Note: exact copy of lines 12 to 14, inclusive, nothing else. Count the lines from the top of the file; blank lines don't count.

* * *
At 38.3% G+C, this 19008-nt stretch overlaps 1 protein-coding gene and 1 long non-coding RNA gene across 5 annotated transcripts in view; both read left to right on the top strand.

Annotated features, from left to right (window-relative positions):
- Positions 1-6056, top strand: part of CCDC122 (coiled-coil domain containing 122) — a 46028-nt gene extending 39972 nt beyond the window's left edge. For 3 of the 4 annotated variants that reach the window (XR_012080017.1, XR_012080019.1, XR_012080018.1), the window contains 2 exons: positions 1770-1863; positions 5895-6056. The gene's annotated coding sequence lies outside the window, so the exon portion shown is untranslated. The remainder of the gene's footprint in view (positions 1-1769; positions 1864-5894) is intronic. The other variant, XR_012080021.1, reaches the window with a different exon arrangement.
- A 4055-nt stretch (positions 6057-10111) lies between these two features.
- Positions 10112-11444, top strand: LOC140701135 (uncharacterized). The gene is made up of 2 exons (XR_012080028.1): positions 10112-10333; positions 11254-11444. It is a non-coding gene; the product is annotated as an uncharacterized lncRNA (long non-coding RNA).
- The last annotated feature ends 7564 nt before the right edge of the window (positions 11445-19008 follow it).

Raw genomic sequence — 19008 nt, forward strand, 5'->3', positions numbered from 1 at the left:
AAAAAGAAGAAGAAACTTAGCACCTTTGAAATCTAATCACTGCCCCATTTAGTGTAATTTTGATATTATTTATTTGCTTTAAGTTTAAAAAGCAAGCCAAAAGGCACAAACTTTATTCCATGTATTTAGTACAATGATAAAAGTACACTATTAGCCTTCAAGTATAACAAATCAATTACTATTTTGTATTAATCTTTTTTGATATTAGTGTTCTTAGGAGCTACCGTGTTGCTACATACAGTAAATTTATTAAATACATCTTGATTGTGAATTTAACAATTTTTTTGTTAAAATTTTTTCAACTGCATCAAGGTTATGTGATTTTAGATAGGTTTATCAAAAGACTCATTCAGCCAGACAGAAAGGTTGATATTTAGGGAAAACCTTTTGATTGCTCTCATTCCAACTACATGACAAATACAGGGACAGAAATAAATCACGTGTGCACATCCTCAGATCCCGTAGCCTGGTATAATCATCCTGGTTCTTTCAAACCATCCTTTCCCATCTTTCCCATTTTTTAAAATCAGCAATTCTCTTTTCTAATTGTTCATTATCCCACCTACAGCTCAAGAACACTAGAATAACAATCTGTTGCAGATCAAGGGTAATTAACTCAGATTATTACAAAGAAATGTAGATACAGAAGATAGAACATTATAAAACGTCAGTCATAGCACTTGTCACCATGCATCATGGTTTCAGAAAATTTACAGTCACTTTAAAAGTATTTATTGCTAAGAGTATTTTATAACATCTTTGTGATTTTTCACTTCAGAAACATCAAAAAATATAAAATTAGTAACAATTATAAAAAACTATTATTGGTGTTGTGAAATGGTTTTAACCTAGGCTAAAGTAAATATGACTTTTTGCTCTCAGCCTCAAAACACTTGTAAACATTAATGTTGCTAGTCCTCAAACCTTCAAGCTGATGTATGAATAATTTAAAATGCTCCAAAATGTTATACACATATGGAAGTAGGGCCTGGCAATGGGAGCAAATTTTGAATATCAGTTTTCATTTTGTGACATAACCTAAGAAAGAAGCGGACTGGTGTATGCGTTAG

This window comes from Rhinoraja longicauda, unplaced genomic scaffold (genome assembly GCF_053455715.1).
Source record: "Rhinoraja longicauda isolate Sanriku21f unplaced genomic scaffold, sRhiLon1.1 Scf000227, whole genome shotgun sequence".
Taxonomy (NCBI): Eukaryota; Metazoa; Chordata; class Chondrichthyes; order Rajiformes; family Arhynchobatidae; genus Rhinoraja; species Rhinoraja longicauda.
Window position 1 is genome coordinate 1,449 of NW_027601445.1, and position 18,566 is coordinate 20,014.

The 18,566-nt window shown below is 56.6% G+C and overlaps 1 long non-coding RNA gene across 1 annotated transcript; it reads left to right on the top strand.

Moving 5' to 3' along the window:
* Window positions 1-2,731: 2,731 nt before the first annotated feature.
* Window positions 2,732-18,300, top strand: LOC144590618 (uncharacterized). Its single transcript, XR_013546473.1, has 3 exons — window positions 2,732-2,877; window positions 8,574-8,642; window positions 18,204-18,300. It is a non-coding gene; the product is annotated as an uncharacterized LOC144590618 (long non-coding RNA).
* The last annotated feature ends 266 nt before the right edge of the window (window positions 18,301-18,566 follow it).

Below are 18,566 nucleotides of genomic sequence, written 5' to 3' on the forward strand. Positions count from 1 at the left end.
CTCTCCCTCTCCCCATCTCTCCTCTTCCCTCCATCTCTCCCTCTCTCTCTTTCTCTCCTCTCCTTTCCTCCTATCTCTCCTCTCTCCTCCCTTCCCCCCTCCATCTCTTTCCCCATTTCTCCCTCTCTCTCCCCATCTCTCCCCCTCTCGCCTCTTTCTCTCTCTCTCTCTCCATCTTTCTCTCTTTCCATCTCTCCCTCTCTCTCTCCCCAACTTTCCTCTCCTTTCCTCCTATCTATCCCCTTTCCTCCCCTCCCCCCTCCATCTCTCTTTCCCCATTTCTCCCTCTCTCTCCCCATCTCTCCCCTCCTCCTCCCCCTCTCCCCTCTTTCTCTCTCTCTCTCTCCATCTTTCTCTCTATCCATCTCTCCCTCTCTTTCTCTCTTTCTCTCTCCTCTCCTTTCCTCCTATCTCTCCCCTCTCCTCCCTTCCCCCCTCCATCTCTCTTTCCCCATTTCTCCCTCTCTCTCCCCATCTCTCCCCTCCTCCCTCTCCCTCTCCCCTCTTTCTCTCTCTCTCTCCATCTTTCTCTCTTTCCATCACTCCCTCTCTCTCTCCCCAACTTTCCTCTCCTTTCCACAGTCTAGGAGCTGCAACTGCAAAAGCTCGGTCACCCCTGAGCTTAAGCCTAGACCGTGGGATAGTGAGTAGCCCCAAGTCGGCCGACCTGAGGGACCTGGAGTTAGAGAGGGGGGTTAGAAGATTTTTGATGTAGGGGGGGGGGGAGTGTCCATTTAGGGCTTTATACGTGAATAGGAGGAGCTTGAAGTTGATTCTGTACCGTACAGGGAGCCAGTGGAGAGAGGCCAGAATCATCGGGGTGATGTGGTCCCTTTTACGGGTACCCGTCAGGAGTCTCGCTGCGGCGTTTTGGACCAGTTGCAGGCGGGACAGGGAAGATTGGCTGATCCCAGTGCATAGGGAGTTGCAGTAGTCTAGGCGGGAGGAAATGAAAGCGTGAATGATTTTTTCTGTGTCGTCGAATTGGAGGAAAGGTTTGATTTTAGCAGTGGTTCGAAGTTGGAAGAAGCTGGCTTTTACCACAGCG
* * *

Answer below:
Window position 1 is genome coordinate 1,449 of NW_027601445.1, and position 18,566 is coordinate 20,014.

The 18,566-nt window shown below is 56.6% G+C and overlaps 1 long non-coding RNA gene across 1 annotated transcript; it reads left to right on the top strand.

Moving 5' to 3' along the window: